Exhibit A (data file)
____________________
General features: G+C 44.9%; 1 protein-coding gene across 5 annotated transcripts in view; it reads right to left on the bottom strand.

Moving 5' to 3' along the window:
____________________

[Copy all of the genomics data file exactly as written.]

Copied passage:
General features: G+C 44.9%; 1 protein-coding gene across 5 annotated transcripts in view; it reads right to left on the bottom strand.

Moving 5' to 3' along the window: